Why do we say "reduced to asking"?

Help, tips and advice in teaching English. Classroom problems, lesson planning, career advice, staff...

Moderator: Susan

Why do we say "reduced to asking"?

Unread postby Helen B » 08 Apr 2008, 10:53

Why do we say 'reduced to asking' someone something, rather than 'reduced to ask'? What are the grammatical rules behind this structure?
Helen B
Registered Member
 
Posts: 1
Joined: 08 Apr 2008, 10:29

Re: Ask and asking

Unread postby Lucy » 10 Apr 2008, 18:50

Dear Helen,

The expression 'reduced to' can be followed by a noun phrase; an illustration is 'he was reduced to a quivering wreck'. In this sentence, quivering is an adjective and wreck is a noun.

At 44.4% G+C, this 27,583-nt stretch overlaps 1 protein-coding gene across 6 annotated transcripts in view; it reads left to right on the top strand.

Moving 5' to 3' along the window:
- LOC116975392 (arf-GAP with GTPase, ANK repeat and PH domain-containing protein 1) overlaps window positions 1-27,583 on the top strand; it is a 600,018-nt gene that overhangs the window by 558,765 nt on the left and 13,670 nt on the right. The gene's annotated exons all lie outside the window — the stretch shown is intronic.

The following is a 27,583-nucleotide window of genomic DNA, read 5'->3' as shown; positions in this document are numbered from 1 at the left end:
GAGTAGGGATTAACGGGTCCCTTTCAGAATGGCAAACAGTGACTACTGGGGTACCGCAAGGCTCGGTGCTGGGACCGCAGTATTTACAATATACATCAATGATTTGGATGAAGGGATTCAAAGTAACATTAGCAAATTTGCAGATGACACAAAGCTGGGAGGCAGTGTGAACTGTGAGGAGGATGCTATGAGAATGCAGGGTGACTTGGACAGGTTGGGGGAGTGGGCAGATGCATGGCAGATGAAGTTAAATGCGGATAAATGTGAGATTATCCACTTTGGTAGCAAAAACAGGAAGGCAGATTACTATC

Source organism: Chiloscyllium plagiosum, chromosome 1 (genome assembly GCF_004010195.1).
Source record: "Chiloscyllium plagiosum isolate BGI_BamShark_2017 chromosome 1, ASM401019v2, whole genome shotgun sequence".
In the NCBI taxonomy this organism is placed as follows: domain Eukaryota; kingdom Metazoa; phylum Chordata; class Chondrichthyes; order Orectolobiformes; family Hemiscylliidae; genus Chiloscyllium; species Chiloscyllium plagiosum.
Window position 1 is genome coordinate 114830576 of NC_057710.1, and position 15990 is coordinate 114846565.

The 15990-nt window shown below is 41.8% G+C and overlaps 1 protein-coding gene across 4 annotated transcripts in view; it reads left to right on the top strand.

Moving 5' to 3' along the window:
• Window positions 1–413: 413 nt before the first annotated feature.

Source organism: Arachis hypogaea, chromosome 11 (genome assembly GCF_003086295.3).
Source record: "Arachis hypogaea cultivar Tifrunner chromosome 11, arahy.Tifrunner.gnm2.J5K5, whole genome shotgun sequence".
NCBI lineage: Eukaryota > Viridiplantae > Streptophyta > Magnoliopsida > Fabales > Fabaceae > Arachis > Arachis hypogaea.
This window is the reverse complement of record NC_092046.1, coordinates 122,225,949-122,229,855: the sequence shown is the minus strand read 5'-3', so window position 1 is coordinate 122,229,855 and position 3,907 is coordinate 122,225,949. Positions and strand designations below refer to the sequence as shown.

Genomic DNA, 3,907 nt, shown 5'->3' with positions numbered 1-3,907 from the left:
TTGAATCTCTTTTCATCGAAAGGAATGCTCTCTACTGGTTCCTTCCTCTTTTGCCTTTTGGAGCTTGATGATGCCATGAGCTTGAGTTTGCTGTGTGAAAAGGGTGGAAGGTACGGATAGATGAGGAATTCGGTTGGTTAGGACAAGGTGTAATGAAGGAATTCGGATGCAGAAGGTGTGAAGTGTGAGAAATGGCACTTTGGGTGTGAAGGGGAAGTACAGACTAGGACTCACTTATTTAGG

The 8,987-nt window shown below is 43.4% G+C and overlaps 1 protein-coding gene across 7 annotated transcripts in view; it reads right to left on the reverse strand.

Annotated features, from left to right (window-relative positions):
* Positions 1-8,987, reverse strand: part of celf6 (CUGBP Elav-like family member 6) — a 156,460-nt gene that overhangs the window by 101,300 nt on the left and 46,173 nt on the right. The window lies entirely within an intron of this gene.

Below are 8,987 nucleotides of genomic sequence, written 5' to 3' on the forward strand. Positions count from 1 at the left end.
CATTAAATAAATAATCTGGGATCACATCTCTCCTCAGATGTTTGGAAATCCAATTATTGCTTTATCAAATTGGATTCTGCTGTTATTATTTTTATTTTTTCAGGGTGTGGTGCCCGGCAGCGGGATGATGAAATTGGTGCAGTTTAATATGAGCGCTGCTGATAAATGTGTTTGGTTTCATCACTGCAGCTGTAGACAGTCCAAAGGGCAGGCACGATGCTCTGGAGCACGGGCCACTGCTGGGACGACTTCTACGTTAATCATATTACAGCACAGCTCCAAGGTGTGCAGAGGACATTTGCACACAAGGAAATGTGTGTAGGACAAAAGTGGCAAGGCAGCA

The verb form "-ing" can act as a noun; this explains the use of the word "asking" in your example.

It can also be considered that "to" is a preposition in your example. Prepositions are followed by the "-ing" form; as in by doing, after saying.

Kind regards,

Lucy
User avatar
Lucy
Moderator
 
Posts: 599
Joined: 13 Jan 2004, 16:09
Location: France
Status: Teacher Trainer


Return to TEFL Help Desk

Who is online

Users browsing this forum: Google Adsense [Bot], Yahoo [Bot] and 15 guests